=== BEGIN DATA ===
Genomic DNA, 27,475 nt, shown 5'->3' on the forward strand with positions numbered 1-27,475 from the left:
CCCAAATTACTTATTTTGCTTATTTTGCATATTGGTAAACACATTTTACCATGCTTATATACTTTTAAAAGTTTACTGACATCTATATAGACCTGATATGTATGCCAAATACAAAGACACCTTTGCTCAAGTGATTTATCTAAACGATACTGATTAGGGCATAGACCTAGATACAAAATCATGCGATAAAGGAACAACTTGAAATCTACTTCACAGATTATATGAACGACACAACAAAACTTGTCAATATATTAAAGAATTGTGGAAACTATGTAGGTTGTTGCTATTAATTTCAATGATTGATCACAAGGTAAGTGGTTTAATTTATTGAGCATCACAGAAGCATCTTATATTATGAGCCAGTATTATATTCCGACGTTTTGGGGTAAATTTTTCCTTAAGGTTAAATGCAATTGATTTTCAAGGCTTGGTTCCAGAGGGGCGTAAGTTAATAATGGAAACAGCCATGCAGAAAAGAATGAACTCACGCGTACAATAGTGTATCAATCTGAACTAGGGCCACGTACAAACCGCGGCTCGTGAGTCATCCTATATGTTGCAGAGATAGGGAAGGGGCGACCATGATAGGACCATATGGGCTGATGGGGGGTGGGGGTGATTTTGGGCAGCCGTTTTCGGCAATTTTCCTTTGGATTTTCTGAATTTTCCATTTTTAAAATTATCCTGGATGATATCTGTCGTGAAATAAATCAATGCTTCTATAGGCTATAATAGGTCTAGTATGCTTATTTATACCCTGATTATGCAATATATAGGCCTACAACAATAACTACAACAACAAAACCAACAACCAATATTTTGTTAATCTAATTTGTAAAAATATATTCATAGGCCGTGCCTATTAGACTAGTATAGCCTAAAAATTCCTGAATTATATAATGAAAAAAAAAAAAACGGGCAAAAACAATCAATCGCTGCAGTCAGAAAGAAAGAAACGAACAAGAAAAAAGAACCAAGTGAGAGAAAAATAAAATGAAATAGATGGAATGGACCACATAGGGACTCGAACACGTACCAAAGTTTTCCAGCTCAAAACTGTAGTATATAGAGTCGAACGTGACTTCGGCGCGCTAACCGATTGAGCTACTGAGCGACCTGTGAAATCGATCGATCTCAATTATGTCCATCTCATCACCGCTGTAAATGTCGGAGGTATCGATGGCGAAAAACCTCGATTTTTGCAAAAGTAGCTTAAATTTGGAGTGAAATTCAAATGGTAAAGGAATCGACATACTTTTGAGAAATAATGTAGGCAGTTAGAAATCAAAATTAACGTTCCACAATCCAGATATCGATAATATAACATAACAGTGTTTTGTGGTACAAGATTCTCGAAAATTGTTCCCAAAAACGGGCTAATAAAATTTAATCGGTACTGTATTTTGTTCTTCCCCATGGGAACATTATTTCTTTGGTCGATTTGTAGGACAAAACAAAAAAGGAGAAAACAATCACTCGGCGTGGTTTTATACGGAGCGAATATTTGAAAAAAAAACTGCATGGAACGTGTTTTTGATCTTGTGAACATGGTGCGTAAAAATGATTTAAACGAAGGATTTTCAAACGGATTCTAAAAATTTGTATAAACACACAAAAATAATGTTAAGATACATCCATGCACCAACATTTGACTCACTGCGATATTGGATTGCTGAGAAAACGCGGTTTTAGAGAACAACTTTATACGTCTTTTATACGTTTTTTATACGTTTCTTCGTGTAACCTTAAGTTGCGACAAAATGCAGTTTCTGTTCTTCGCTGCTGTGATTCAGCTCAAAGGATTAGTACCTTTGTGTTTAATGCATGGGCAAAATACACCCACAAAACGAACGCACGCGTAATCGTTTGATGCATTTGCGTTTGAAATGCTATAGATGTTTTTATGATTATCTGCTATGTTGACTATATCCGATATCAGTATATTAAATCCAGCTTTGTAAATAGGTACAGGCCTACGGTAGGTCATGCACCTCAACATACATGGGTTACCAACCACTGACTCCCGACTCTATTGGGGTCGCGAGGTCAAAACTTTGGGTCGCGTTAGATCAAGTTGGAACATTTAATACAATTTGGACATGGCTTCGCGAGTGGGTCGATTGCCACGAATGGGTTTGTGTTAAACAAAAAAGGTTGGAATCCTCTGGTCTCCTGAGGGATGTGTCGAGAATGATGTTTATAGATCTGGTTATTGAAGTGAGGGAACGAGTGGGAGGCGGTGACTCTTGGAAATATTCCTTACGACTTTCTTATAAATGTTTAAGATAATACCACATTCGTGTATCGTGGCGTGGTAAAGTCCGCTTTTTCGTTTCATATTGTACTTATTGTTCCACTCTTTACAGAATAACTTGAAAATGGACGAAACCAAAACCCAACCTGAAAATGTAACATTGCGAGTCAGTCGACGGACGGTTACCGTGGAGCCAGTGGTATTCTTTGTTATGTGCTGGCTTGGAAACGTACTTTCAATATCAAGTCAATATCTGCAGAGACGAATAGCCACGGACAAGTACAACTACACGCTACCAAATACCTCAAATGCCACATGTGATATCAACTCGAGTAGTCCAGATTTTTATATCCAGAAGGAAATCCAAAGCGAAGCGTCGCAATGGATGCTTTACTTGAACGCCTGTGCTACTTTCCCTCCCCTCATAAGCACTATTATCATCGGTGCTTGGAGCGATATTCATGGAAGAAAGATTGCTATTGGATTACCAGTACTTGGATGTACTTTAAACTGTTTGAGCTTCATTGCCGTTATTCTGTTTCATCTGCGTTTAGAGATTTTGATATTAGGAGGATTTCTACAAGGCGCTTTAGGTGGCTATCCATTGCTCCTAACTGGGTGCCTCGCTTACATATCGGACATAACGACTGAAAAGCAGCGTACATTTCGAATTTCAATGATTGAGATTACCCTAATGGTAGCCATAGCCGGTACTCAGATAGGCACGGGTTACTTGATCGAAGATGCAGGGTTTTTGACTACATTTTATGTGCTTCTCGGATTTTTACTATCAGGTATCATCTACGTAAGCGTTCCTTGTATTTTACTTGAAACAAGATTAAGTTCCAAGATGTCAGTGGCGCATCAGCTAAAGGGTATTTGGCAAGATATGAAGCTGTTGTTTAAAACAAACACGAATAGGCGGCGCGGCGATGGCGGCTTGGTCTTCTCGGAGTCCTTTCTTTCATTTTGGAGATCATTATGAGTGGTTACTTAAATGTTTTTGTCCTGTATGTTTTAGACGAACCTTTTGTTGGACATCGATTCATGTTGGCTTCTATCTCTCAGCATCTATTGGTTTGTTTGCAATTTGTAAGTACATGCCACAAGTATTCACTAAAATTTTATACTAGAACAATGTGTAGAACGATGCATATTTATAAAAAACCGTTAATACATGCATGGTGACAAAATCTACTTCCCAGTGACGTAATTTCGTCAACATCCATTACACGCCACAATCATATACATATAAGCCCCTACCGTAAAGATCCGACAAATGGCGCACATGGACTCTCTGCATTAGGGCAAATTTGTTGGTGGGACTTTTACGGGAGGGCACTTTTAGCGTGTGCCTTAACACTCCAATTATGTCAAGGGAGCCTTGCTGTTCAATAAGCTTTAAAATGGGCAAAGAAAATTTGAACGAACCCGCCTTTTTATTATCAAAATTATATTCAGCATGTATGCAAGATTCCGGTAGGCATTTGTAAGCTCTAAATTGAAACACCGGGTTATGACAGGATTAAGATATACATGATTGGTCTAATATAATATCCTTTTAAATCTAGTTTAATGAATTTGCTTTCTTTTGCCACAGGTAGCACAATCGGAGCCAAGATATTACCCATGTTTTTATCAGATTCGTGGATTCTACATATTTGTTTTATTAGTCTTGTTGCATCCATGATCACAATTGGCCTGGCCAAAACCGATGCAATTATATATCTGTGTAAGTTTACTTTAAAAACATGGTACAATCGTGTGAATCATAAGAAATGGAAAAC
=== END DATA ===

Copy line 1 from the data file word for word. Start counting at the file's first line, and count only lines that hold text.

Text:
Genomic DNA, 27,475 nt, shown 5'->3' on the forward strand with positions numbered 1-27,475 from the left: